Entre macacos velhos e queerpiras: uma etnografia por entre as interfaces dos serviços comerciais de busca por parceiros online no interior paulista
Padilha, Felipe André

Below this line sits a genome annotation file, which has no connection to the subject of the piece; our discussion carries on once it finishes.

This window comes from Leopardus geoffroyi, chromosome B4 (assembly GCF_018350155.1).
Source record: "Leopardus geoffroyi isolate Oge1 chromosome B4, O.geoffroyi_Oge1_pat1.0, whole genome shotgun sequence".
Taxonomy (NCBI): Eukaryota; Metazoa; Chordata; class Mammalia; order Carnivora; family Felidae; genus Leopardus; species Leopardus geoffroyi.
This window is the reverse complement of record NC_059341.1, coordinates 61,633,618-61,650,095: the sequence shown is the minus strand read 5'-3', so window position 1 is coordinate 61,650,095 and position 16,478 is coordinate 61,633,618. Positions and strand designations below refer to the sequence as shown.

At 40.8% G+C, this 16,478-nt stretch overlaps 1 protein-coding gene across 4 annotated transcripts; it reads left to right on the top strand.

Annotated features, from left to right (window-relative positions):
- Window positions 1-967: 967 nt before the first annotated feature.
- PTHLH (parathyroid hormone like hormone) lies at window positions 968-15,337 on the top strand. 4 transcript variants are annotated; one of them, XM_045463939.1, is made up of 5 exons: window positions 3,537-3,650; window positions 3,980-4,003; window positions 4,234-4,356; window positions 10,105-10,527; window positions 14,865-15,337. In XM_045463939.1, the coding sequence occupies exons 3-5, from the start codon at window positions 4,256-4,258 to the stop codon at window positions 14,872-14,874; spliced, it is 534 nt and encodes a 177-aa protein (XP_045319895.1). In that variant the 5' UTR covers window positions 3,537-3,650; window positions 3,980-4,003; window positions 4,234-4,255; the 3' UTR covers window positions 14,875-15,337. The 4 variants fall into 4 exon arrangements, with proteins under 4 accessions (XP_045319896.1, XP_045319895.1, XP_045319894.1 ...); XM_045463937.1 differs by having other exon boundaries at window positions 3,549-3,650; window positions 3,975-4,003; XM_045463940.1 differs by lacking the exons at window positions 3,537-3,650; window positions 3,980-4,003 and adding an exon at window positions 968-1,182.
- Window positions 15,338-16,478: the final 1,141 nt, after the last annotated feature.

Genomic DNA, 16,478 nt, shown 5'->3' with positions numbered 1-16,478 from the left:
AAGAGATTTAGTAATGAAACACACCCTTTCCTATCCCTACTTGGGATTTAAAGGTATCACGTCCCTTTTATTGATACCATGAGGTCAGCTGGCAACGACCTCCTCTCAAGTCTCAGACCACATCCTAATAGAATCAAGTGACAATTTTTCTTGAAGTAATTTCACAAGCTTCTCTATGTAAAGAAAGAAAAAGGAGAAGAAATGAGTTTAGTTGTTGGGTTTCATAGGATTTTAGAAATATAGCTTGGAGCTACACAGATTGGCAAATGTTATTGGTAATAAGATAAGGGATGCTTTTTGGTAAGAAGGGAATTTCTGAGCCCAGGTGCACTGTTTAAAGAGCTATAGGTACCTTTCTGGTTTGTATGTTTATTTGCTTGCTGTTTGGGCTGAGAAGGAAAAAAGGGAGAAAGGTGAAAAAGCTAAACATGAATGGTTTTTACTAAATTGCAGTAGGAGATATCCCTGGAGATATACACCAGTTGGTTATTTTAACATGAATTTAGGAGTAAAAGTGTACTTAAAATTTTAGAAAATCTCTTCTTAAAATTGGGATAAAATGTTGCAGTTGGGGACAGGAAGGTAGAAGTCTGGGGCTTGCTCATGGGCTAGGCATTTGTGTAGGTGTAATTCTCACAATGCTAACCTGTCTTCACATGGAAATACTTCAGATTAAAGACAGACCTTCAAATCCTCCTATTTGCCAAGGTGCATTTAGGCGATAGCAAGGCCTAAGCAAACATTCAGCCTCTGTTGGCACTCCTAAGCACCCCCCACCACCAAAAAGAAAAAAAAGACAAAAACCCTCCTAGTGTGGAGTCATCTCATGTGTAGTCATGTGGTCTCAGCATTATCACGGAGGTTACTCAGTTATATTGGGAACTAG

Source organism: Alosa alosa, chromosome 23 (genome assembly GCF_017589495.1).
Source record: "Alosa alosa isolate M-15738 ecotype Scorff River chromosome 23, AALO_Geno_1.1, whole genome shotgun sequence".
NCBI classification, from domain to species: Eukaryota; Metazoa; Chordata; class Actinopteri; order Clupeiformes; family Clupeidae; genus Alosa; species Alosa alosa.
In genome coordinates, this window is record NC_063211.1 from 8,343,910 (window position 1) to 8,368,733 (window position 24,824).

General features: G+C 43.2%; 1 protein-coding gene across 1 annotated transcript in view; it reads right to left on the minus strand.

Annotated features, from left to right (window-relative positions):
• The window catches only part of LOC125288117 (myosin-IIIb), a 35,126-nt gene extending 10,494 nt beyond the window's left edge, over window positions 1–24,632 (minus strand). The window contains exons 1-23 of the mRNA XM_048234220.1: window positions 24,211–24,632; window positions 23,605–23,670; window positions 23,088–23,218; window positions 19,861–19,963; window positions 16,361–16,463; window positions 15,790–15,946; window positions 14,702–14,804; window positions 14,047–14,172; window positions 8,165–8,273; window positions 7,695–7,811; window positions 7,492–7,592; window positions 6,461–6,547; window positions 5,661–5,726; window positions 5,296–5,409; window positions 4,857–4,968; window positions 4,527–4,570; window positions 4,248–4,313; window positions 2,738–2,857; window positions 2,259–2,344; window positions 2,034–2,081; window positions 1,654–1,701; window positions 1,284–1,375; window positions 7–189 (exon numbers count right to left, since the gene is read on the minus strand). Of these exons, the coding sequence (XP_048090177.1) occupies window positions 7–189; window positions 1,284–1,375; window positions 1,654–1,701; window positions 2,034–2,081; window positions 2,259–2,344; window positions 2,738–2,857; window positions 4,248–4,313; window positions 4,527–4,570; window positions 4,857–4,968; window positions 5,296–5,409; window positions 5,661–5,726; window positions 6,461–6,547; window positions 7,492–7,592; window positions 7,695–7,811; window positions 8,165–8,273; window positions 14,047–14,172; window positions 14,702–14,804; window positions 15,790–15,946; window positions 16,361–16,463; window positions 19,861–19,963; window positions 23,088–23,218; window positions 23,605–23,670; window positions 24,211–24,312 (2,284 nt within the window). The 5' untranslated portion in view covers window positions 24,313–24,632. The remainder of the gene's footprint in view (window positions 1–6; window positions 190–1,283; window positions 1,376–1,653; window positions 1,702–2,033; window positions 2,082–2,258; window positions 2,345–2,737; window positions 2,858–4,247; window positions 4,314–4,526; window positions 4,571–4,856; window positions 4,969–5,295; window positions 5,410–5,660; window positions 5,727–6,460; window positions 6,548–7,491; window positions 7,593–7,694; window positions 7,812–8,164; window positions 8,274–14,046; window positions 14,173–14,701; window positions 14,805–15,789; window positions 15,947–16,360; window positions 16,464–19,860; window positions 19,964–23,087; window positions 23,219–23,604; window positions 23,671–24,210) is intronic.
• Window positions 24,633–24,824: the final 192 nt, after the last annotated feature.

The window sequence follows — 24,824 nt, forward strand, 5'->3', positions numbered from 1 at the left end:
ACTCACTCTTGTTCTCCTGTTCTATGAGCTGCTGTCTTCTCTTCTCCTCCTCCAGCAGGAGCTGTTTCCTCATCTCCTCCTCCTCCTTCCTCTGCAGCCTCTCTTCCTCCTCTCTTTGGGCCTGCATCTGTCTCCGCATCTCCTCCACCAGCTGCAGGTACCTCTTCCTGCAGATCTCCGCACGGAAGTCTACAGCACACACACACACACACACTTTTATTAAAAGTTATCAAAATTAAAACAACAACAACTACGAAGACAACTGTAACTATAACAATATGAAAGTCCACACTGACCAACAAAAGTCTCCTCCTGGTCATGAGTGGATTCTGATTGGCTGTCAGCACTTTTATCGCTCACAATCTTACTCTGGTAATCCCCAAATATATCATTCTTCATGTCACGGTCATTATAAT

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This thesis is an ethnography of the social uses of applications for partner’s search in the countryside of Sao Paulo state, and argues that the social uses of digital media constitute themselves as mediatization devices of subjects. The research field is built from the network of connections that I establish with my interlocutors: men born between the decades of 1975 and 2000, of the popular classes, who live in the countryside of Sao Paulo and who use commercial services for partner’s search for gay men. From the connections between my interlocutors and the interfaces, I propose an ethnographic approach to the social uses of apps. The ethnography presents and analyzes the ways in which these technologies are shaped by the contexts in which they are used. Technology generates opportunities, but also consequences that the subjects are forced to deal with. The “digital” generates new questions, approaches, conditions and also contingencies for the field research. The thesis mobilizes a diverse set of perspectives on ethnography alongside and inside digital media and proposes an understanding of the field as a network and, far from seeking a complete answer, intends to break apart an emerging theoretical-methodological framework to deal with fields wholly or partially constructed by technology. The work seeks to investigate the underlying rationale behind the platforms. Drawing on cultural, historical and sociological sources, I present a history of commercial services for partner search that connects preexisting forms with those in digital media. The uses placed in empirical contexts show how the subjects mobilize the technology also to respond to the contingencies that surround them. The ethnography shows how for men, especially those who live their sexual experiences with other men in secret, the digital interfaces can be read as a private and safe environment, but which requires the subject to take an active control position on the social situation. The explored hypothesis is that the applications generate a procedure for social interactions and, in doing so, legitimize the practices that engender. Furthermore, as occurs with the interfaces, the subjectivities and procedures adopted for intersubjective interactions are also socially modeled and displaced by its uses, as far as the forms of interaction undertaken here are instrumentalized for partner’s search within a set of previously established and enforced standards. Since it is from the materiality of the interfaces that subjects recognize themselves, by generating a procedure for intersubjective relations, applications are also constituted as materialized fragments of subjectivity.